This article appeared in the Summer 1977 (Issue #48) edition of the Kent Archaeological Review.
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The Eden Bridge Watermill.
This highly interesting watermill is situated in the centre of the town where it is known to all as Honour's Mill. It derives its water-supply from the confluence of the Kent Brook and a leat which may have been dug in the 16th century or earlier to divert water from the River Eden. Currently, water from the Kent Brook only flows through the mill whilst that from the leat now flows back to the Eden through a serious breach in its wall.
The extensive 19th century additions to the mill and millhouse conceal earlier buildings beneath. The original mill was on the north side of the leat; the extant timber- framing there suggests a possible mid-16th century date. The main two-storey timber-framed building across the leat, which now houses the machinery, was set at right-angles to the original building and was probably built in the mid-18th century. An additional storey was added in the 19th century as a massive storage area (bin-floor) and it appears that timber and tiles from the rebuild were then reused.
When functioning, local farmers would bring their corn to the mill in carts which would be offloaded upwards by means of a projecting sack-hoist. The corn, up to an estimated total of 80 tons, was then stored in a series of deep wood-lined bins on the top floor. From here the grain was tapped as required through a series of small shoots directly onto the grinding stones placed on the first floor. The flour so produced would be stored and later lowered through a trap-door to the ground floor for loading onto carts waiting at the front door. The drive for turning the millstones was provided by the huge water-wheel which was connected to them by means of a major horizontal shaft, a major vertical shaft and related gearing. Indeed the low breast-shot wheel was capable of turning two pairs of large millstones. The extensive use of cast-iron here suggests a possible date of c. 1780. The all- important pit-wheel was fractured in the bad 1968 floods and the mill closed at the end of the following year. After lying derelict the wooden frontage was repainted for European Architectural Heritage Year and permission was then given by the owner, A D Honour Esq, for the present project work to commence.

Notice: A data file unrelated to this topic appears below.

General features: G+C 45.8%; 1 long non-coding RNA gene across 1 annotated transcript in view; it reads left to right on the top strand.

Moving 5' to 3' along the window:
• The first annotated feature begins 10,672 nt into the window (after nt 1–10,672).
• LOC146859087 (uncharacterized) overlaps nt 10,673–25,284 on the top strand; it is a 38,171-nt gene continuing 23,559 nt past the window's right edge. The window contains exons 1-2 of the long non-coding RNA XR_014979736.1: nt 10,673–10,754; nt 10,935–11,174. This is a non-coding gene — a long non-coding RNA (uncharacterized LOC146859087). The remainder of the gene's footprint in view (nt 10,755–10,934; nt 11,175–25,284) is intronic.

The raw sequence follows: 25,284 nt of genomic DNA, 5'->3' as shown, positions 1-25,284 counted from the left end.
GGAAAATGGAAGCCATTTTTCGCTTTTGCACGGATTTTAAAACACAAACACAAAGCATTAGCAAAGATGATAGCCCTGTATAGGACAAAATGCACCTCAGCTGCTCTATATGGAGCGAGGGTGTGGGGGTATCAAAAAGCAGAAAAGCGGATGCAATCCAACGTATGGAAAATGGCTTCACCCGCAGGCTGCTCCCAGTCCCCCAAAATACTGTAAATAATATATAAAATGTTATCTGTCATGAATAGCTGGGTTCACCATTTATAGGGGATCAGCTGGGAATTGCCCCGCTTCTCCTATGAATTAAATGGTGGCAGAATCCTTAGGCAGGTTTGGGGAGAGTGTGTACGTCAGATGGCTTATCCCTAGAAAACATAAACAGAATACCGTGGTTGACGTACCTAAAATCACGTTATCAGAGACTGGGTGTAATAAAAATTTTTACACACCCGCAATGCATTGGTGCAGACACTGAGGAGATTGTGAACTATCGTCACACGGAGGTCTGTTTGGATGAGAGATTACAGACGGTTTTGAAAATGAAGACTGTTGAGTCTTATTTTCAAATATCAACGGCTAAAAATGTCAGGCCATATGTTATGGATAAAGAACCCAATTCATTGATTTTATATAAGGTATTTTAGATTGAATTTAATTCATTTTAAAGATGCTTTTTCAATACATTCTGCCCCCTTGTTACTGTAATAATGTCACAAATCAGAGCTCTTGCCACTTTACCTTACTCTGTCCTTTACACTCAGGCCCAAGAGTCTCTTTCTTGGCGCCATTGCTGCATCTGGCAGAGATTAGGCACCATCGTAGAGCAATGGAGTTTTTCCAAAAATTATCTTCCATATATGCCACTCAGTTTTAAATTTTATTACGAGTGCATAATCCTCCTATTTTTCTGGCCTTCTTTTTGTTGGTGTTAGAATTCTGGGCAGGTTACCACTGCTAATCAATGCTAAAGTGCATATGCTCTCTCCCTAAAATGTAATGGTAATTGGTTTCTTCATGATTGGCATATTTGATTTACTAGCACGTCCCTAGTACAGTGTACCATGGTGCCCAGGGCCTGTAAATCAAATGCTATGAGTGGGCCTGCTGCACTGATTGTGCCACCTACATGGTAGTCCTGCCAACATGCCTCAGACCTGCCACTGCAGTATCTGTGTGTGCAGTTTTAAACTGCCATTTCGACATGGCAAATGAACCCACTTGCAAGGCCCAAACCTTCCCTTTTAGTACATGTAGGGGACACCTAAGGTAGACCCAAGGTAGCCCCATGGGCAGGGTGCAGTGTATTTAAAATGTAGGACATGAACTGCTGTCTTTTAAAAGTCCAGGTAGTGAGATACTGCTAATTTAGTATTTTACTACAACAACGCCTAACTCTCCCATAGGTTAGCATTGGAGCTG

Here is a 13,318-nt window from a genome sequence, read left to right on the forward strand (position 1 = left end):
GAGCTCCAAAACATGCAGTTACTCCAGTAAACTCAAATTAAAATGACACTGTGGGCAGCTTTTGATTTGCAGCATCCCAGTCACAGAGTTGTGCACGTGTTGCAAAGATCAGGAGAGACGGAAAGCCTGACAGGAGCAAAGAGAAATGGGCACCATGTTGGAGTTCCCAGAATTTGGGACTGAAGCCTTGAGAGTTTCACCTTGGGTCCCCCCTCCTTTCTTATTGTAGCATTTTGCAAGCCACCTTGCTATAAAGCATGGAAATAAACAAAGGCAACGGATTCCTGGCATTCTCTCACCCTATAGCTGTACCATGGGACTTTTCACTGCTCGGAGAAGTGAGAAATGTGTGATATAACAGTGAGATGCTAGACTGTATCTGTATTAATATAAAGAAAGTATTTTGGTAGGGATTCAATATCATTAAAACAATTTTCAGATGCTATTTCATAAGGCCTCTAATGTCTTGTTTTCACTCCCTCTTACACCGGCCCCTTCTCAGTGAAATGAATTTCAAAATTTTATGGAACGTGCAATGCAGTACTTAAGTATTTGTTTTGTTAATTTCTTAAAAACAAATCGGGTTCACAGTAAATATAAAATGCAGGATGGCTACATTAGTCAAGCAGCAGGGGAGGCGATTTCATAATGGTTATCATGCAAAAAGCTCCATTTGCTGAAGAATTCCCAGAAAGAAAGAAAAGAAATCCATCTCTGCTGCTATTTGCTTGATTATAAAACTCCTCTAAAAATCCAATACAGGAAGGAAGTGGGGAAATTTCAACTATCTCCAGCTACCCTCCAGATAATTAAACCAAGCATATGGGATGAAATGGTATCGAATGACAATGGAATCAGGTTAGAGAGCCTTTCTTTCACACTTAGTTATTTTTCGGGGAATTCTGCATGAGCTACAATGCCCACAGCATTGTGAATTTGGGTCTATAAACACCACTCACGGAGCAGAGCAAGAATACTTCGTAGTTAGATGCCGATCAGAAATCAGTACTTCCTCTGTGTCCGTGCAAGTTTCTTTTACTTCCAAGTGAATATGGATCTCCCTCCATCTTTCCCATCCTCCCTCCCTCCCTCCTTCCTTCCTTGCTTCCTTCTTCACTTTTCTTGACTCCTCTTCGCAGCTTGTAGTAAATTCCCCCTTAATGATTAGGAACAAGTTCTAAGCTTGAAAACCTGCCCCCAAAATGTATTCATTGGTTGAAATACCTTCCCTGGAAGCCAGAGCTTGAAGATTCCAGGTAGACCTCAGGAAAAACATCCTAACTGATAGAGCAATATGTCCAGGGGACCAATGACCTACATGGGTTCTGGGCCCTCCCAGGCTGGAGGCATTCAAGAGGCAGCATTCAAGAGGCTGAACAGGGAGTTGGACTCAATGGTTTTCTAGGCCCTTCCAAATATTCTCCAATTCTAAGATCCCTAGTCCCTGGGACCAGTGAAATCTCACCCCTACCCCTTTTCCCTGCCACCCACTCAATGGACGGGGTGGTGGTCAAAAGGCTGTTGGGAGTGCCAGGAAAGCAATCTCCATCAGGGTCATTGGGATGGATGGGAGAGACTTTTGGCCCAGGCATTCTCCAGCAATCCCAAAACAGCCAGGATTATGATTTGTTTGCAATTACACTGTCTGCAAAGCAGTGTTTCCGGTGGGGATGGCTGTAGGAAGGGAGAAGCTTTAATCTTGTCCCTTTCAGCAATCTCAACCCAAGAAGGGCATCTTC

The aim of the project is to renovate the mill building and to restore the machinery to working order. The building will be opened at week-ends for visitors and exhibitions and during the week by appointment for educational visits. It is hoped that a permanent exhibition of local interest will be mounted. Work to date, in addition to the painting of the front exterior, has consisted of emergency repairs, general clearance, particularly of the spoiled grain on the bin floor; this latter exercise has denied the rodent population of their sustenance. The fractured pit-wheel has been strapped together so that the shaft can be turned for renovation work to commence on the water-wheel.
With professional assistance, a schedule of items essential to the renovation has been prepared. Detailed specifications of necessary work are under way. Outline estimates for the major items are £1500-2000 for repairing the roof, which was in reasonable condition until recently, £285 for timber and bolts for the wheel, £250 for repairs of the Pit-wheel, £210 for renewal of ground floor.
An appeal for funds to finance the restoration will be made to various authorities and organisations when estimates have been obtained.
I should like to acknowledge the assistance of the volunteers who are helping me with this interesting and taxing scheme, of whom Charlie Cragg, Ian Crothall and Michael Morgan deserve special mention. May I also thank members of the Kent Archaeological Rescue Unit for making a vertical measured survey of the mill and for providing the accompanying drawing.
ED. What readers will not know is that Alan Dell started this scheme single-handed and that not only is he doing the greater part of the work himself, but he is also providing most of the money from his own slender resources.